Caffeine Dream

I thought it'd be easy. I had no idea what I was facing. Wicked, flu-like symptoms. Achy, weak and lightheaded, I was overcome by a stinking depression. I crawled in to work, but when my boss stud

Jan 23, 2008 at 2:06 pm

I thought it'd be easy. I had no idea what I was facing.

Wicked, flu-like symptoms. Achy, weak and lightheaded, I was overcome by a stinking depression. I crawled in to work, but when my boss studied my face he told me to go home.

Intense drowsiness hit me. Then four days in bed. The only symptom missing: headaches.

Not one headache, but I noticed a strange vacancy, a pressure lurking between my eyes. Hot flashes, no motivation. Pleading, crying to Dad on the phone.

I needed help.

What made me feel this way? Cocaine or nicotine withdrawal? Mental illness? Why did I experience such bodily and mental cravings day and night? Coming off an alcohol binge? Kicking heroin?

Nope, none of these things. Weirdly enough, the withdrawal was all caused by quitting my everyday drug of choice: caffeine.

Let's back up. Until recently, I swallowed caffeine down, making jokes that I'd prefer to have an IV dripping soda jolts into my veins.

In the past, I frequented coffee shops, hit a gazillion pop machines and ate chocolate covered espresso beans until I shook. I've never liked chocolate. A true addict, I liked the shaking, the electric high.

Over the course of 15 years, I drank sodas like they were water. Literally. That's right, I drank no H2O. They say the stuff's important.

In the end, my regimen: Woke up, made eight cups of coffee. Told myself it was only three cups really. Three big cups. Then I started in on soda — one can, one plastic bottle after another. I was caffeinated 24/7.

When Mom lightly questioned me about it, I responded abruptly, "Caffeine doesn't affect me anymore." I thought, Can't I have this vice in peace? I work hard. I've given up a lot.

I didn't realize that I was fiercely buzzing moment to moment. But when I quit, I soon became aware of the missing buzz, insanely craving the liquid fake lightning energy in my system.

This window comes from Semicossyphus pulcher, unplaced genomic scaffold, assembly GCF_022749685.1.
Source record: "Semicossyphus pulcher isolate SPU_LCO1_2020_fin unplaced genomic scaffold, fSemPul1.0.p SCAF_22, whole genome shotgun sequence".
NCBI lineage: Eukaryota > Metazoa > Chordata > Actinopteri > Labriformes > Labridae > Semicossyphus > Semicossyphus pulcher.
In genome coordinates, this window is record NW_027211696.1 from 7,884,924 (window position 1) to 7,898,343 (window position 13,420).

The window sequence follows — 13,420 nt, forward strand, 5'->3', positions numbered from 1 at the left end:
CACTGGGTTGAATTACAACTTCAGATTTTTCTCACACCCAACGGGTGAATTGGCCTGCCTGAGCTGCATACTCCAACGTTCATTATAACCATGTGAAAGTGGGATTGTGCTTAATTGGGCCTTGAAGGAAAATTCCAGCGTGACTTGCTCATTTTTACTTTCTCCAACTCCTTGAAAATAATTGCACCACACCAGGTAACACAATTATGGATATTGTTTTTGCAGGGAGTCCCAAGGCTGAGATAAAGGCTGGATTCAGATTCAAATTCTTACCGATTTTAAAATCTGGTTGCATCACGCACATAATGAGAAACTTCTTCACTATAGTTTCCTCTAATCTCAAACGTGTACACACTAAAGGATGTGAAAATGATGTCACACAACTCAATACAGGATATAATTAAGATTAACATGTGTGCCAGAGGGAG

God, I missed it. I wanted it. My brain told me that something was terribly wrong. I needed caffeine to survive. I needed to swim in it, bathe in it. I needed my best friend back.

But I stuck it out. Mainly due to sleep issues. My entire life I've had trouble sleeping, but I blamed it on stress, work or illness. I blamed it on the shrieks and the noise coming from the bar across the street from my apartment. I blamed it on the excitement of new love or the loneliness after a breakup.

Two years ago, I was stricken with horrible insomnia. For months. When you don't sleep, there is a hell of a lot of time. Time, time, time. I had no idea what to do with myself.

Too groggy to do anything productive, I spent the nights wandering around, surfing the net, watching TV, trying to read. It was maddening. But I still had to function during the day. I drank more caffeine.

Eventually, the insomnia faded, turning into bouts of sleepwalking when I cooked soap in the microwave and ate strange, complex meals I didn't remember later.

It got scarier. I tried duct taping the door to the kitchen. I tried hanging bells to wake myself before I did any damage. I had to buy two new microwaves. I tried aromatherapy and crystals. It sucked.

Tired all day, I drank more caffeine. Then, for the second time, total insomnia hit. I'd had enough.

A friend suggested I give up caffeine. Her suggestion hit me at the right time. Life is weird that way.

I threw out my regular coffee, my caffeinated soda, the works. Just like quitting alcohol, I had to get rid of everything in the house.

I soon felt depression roll in like a thick, wet carpet, suffocating me. I thought I'd never get better. But day five, I rose in the afternoon, making myself go running with a friend. That night, I slept. All night.

I kept trucking, but what shocked me was the overall lack of support. All around, people said, "Why are you giving that up?" or "Maybe you should get back on it. You´re having a hard time" or "I have to have my coffee."

Yeah, me too. Ten cups would do the trick.

Or my favorite, "Why? Caffeine is nothing."

Nothing, eh? It's been about a month now. As I type, I drink water. And non-caffeinated diet root beer. But I still crave the hyped-up energy that caffeine gave me. I miss the high.

I'll probably never sleep like a baby, but I'm dreaming again. They're happy dreams with yellow caves, horses and glowing faces.

I'll take that wakeup call any day. It beats night tossing. And the sleepwalking? Well, it disappeared.

During the day, I notice a new calmness. My racing thoughts are fading. Still there, but the anxiety's better. A new, slight peace.

Sometimes I know when something's got to go. Just like when I gave up alcohol, I had to hit bottom first.

For me, the universe leads the way, but sometimes I can see things coming. Maybe, contrary to psychiatrists' beliefs, some of us are a l'il bit psychic after all.

I can predict in my heart when it's time to let go. I think I'll have a smoke and think that over.

CONTACT C.A. MACCONNELL: [email protected].